According to Bella, it was a little under the 92 miles, and was more like 2300 metres of climbing than 3000.  I do think it was easier than last year, but I don’t think that’s a bad thing at all, and I’m sure the better weather helped with how I feel about it.  However I’d definitely recommend it now.  It’s a proper challenge without being stupidly difficult, the scenery is awesome, the route is great, and it’s all well organised.  What more do you want?  I was in such a good mood about it that I even treated myself to an official jersey afterwards.  Well – it’s blue – it’ll look great on the new bike, and I’ll no doubt show you proof sometime soon 🙂

The official Cyclosport review by both Sean and I can now be found here :).

4 thoughts on “Etape Cymru 2012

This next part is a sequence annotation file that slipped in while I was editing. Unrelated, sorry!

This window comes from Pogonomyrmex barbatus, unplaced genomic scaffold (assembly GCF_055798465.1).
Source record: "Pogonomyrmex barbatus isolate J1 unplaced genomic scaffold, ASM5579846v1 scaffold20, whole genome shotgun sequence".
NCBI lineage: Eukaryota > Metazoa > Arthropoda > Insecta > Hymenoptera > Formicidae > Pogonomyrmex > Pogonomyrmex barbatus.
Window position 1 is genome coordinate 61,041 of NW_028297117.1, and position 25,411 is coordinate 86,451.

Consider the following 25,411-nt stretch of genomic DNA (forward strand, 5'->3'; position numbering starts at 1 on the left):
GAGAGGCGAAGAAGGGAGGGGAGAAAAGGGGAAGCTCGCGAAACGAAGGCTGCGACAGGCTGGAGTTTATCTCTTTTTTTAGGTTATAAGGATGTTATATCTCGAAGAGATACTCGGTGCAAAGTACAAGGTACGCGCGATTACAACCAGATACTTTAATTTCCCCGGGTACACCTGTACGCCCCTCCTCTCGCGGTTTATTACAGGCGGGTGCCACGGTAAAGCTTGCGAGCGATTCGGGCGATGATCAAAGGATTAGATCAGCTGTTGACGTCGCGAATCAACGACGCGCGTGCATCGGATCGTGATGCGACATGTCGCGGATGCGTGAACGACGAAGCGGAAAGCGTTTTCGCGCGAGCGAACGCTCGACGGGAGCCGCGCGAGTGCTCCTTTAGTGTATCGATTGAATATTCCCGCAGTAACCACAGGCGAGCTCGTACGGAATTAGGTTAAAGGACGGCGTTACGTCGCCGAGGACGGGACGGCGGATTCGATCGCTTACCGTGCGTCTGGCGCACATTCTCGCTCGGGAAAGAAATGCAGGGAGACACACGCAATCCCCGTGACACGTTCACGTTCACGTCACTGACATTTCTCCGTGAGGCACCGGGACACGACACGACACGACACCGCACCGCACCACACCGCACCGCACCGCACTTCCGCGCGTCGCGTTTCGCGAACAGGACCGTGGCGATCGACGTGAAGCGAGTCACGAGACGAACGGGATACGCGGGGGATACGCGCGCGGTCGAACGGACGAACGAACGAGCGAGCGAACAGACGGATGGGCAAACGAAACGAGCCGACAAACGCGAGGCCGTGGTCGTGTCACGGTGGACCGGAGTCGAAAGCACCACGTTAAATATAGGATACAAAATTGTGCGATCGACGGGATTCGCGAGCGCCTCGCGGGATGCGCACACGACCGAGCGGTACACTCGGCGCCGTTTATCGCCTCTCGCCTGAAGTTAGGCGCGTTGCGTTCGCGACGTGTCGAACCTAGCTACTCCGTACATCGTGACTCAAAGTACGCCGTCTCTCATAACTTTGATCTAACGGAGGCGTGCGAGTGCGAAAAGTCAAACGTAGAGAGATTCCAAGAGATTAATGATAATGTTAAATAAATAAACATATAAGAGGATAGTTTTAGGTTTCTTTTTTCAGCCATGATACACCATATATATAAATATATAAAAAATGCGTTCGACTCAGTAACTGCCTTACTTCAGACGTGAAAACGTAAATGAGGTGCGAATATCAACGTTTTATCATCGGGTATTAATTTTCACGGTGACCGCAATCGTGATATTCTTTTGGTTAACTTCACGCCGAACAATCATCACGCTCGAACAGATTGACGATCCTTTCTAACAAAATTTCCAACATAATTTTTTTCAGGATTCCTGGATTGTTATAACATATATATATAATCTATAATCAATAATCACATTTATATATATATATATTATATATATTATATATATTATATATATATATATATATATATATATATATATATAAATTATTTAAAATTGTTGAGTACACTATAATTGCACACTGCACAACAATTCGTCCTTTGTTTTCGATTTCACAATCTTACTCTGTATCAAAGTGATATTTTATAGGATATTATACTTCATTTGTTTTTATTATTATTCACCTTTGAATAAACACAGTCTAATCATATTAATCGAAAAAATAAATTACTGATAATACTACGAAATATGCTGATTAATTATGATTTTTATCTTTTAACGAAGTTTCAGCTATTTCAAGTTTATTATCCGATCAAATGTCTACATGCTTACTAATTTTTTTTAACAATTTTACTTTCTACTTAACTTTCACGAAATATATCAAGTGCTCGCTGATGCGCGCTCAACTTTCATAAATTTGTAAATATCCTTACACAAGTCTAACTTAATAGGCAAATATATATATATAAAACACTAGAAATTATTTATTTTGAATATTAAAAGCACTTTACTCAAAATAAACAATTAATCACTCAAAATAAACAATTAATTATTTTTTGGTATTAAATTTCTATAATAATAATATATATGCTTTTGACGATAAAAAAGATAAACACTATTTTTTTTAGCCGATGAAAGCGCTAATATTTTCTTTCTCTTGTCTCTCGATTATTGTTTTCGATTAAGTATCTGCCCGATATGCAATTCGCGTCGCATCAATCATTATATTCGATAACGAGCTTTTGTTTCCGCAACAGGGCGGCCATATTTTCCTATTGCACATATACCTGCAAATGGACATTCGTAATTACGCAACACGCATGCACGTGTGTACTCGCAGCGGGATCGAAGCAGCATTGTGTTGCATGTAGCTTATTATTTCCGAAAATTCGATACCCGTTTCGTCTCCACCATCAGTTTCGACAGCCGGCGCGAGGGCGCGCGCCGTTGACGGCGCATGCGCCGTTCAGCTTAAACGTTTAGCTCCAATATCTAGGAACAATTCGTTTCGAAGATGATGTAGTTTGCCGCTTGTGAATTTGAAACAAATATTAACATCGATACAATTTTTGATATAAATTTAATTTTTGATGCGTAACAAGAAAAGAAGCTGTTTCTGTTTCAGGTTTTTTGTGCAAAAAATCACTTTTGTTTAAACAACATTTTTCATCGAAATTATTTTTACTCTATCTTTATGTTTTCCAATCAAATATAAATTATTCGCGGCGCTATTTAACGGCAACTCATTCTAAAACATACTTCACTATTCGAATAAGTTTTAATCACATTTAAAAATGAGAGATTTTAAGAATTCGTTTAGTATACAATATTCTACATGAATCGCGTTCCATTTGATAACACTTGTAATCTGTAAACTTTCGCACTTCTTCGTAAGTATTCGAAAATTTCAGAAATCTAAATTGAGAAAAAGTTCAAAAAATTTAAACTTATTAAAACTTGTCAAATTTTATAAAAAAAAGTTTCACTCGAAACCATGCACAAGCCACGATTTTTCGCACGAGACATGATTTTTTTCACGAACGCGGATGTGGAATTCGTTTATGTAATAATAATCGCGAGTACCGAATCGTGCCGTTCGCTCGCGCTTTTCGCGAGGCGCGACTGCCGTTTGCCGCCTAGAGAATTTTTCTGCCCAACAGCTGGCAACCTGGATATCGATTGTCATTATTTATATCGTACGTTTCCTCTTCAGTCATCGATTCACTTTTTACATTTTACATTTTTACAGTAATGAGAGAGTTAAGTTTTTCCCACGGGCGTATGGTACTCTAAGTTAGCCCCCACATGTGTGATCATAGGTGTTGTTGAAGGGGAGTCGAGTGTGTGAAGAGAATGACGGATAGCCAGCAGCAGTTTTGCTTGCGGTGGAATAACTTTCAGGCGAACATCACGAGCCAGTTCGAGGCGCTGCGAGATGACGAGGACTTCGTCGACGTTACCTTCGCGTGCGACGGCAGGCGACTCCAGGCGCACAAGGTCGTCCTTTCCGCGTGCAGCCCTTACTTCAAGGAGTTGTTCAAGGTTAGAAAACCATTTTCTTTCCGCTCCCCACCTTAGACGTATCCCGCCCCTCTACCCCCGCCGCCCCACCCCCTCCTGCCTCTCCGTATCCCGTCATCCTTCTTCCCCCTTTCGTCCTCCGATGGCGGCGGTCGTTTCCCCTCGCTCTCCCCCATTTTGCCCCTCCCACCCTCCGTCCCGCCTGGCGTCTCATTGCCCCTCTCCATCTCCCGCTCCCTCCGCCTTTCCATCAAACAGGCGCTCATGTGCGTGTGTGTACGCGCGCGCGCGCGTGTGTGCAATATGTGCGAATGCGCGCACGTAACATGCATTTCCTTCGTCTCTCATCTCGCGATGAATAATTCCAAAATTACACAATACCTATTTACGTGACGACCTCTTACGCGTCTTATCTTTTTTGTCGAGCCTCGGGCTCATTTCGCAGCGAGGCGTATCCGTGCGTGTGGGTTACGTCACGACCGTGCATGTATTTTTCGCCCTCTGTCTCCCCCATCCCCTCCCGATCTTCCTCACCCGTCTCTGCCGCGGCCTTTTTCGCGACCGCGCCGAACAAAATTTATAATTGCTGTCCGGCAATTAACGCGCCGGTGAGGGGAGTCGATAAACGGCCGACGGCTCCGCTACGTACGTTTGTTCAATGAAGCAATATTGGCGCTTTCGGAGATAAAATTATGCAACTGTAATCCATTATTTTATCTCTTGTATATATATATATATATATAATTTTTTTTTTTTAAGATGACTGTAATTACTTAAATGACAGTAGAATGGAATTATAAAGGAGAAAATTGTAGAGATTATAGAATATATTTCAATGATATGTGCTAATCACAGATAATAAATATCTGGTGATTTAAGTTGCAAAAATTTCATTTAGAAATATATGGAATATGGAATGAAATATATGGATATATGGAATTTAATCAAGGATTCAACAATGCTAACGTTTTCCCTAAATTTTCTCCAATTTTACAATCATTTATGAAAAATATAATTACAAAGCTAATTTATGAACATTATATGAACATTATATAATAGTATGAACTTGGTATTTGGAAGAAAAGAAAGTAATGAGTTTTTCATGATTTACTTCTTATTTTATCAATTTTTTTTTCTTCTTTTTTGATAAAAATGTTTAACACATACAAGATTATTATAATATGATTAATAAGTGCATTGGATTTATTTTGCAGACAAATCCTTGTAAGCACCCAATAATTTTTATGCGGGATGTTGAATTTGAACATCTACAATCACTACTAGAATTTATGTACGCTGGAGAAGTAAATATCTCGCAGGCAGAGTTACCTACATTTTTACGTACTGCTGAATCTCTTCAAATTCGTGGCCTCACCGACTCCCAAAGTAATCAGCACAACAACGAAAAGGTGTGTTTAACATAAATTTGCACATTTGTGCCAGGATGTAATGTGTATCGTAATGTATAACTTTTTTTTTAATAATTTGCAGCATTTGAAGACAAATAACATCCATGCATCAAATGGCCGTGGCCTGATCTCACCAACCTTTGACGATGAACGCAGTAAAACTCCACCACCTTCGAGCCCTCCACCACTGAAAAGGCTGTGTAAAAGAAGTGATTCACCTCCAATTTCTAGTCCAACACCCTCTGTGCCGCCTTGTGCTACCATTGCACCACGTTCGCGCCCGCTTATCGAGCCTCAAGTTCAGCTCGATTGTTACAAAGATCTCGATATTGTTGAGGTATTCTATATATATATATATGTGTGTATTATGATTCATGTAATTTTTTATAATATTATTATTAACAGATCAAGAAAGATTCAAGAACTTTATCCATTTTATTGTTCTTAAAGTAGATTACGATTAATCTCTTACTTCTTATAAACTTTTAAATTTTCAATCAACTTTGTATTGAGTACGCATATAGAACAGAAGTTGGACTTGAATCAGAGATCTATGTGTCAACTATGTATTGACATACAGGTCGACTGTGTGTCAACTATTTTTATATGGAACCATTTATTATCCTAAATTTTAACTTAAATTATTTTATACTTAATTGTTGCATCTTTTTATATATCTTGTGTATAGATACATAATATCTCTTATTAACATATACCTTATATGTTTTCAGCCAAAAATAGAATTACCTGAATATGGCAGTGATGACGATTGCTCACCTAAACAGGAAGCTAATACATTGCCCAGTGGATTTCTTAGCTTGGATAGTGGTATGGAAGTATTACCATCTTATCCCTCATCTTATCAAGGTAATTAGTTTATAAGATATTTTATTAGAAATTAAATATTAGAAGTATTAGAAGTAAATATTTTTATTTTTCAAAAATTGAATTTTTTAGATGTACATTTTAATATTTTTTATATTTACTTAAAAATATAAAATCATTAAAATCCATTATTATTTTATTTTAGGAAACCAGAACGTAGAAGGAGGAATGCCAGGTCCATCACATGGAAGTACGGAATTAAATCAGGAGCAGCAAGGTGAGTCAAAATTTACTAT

1. Ian

    Great write up. Makes me wish I’d done it now. The long climb you liked is called “The Shelf” and we were supposed to have done it last year in the first Etape Cymru. Main reasons I didn’t do the ride are (1) it’s pretty expensive, (2) I ride on a lot of these roads most of the time, and (3) the descent off World’s End is pretty dangerous (in my opinion) – although I guess it’s probably a bit better when the roads are closed. However, since it sounded so good may need to reconsider and may enter next year 🙂

  2. admin

    Thank you, glad you liked it 🙂 I agree – not a good descent! Closed roads is a lovely thing though…probably worth a go even if you’re local?

  3. Rob

    That looked like fun, apart from getting up so bleeding early. Closed roads and good weather – was it really in the UK??

  4. Pingback: Cheddar Cyclosportive 2012 | The Cycling Mayor

Comments are closed.